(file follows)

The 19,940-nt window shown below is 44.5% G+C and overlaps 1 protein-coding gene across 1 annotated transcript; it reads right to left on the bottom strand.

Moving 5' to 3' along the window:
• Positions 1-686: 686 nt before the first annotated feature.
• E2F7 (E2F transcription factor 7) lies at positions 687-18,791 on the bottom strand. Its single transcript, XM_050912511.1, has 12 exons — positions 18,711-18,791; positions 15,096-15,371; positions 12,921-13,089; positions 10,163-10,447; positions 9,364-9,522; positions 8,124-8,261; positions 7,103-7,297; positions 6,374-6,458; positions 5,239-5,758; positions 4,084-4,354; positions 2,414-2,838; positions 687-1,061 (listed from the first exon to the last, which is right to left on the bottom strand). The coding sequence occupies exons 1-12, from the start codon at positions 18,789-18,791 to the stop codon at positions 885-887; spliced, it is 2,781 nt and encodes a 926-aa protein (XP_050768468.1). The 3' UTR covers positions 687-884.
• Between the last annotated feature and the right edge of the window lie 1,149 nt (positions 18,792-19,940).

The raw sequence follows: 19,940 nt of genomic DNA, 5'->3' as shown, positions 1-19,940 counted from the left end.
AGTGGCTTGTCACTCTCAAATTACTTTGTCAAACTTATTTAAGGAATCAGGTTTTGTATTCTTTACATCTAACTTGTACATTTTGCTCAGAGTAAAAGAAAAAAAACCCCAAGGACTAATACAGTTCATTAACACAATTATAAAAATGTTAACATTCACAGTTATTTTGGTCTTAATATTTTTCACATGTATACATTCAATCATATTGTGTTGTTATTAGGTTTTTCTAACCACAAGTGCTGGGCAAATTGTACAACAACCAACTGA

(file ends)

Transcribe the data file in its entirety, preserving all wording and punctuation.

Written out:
The 19,940-nt window shown below is 44.5% G+C and overlaps 1 protein-coding gene across 1 annotated transcript; it reads right to left on the bottom strand.

Moving 5' to 3' along the window:
• Positions 1-686: 686 nt before the first annotated feature.
• E2F7 (E2F transcription factor 7) lies at positions 687-18,791 on the bottom strand. Its single transcript, XM_050912511.1, has 12 exons — positions 18,711-18,791; positions 15,096-15,371; positions 12,921-13,089; positions 10,163-10,447; positions 9,364-9,522; positions 8,124-8,261; positions 7,103-7,297; positions 6,374-6,458; positions 5,239-5,758; positions 4,084-4,354; positions 2,414-2,838; positions 687-1,061 (listed from the first exon to the last, which is right to left on the bottom strand). The coding sequence occupies exons 1-12, from the start codon at positions 18,789-18,791 to the stop codon at positions 885-887; spliced, it is 2,781 nt and encodes a 926-aa protein (XP_050768468.1). The 3' UTR covers positions 687-884.
• Between the last annotated feature and the right edge of the window lie 1,149 nt (positions 18,792-19,940).

The raw sequence follows: 19,940 nt of genomic DNA, 5'->3' as shown, positions 1-19,940 counted from the left end.
AGTGGCTTGTCACTCTCAAATTACTTTGTCAAACTTATTTAAGGAATCAGGTTTTGTATTCTTTACATCTAACTTGTACATTTTGCTCAGAGTAAAAGAAAAAAAACCCCAAGGACTAATACAGTTCATTAACACAATTATAAAAATGTTAACATTCACAGTTATTTTGGTCTTAATATTTTTCACATGTATACATTCAATCATATTGTGTTGTTATTAGGTTTTTCTAACCACAAGTGCTGGGCAAATTGTACAACAACCAACTGA